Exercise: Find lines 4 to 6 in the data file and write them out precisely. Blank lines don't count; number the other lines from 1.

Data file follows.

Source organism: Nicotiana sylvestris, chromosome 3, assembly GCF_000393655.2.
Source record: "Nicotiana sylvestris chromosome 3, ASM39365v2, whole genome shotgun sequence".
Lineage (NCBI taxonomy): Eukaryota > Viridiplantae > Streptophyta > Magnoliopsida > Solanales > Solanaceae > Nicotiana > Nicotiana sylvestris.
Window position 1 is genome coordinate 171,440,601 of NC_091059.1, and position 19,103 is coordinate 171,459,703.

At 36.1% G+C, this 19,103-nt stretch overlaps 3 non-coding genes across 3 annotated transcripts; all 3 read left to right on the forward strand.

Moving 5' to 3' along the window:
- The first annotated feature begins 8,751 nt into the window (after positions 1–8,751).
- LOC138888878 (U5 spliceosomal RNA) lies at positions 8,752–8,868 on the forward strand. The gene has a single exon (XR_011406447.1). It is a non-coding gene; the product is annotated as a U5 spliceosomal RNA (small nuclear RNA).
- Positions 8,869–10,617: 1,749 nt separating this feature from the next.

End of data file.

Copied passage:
Window position 1 is genome coordinate 171,440,601 of NC_091059.1, and position 19,103 is coordinate 171,459,703.

At 36.1% G+C, this 19,103-nt stretch overlaps 3 non-coding genes across 3 annotated transcripts; all 3 read left to right on the forward strand.

Moving 5' to 3' along the window: